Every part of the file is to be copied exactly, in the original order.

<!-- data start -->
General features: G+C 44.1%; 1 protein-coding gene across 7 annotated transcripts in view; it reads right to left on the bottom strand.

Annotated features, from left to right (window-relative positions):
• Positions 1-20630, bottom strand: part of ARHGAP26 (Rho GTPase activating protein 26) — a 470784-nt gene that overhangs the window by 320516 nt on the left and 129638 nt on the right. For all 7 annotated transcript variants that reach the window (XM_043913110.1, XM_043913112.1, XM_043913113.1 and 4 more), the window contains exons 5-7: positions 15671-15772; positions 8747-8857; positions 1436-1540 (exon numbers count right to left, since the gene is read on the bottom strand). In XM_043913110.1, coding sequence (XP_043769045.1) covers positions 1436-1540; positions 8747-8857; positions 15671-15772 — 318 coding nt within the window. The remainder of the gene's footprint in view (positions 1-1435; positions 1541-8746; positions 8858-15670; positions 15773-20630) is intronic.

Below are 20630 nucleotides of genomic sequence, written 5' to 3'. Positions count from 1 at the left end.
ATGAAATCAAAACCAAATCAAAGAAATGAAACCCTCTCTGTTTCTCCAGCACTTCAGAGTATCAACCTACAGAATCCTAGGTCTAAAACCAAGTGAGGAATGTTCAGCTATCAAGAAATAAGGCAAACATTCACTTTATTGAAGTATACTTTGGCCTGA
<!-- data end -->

General features: G+C 44.1%; 1 protein-coding gene across 7 annotated transcripts in view; it reads right to left on the bottom strand.

Annotated features, from left to right (window-relative positions):
• Positions 1-20630, bottom strand: part of ARHGAP26 (Rho GTPase activating protein 26) — a 470784-nt gene that overhangs the window by 320516 nt on the left and 129638 nt on the right. For all 7 annotated transcript variants that reach the window (XM_043913110.1, XM_043913112.1, XM_043913113.1 and 4 more), the window contains exons 5-7: positions 15671-15772; positions 8747-8857; positions 1436-1540 (exon numbers count right to left, since the gene is read on the bottom strand). In XM_043913110.1, coding sequence (XP_043769045.1) covers positions 1436-1540; positions 8747-8857; positions 15671-15772 — 318 coding nt within the window. The remainder of the gene's footprint in view (positions 1-1435; positions 1541-8746; positions 8858-15670; positions 15773-20630) is intronic.

Below are 20630 nucleotides of genomic sequence, written 5' to 3'. Positions count from 1 at the left end.
ATGAAATCAAAACCAAATCAAAGAAATGAAACCCTCTCTGTTTCTCCAGCACTTCAGAGTATCAACCTACAGAATCCTAGGTCTAAAACCAAGTGAGGAATGTTCAGCTATCAAGAAATAAGGCAAACATTCACTTTATTGAAGTATACTTTGGCCTGA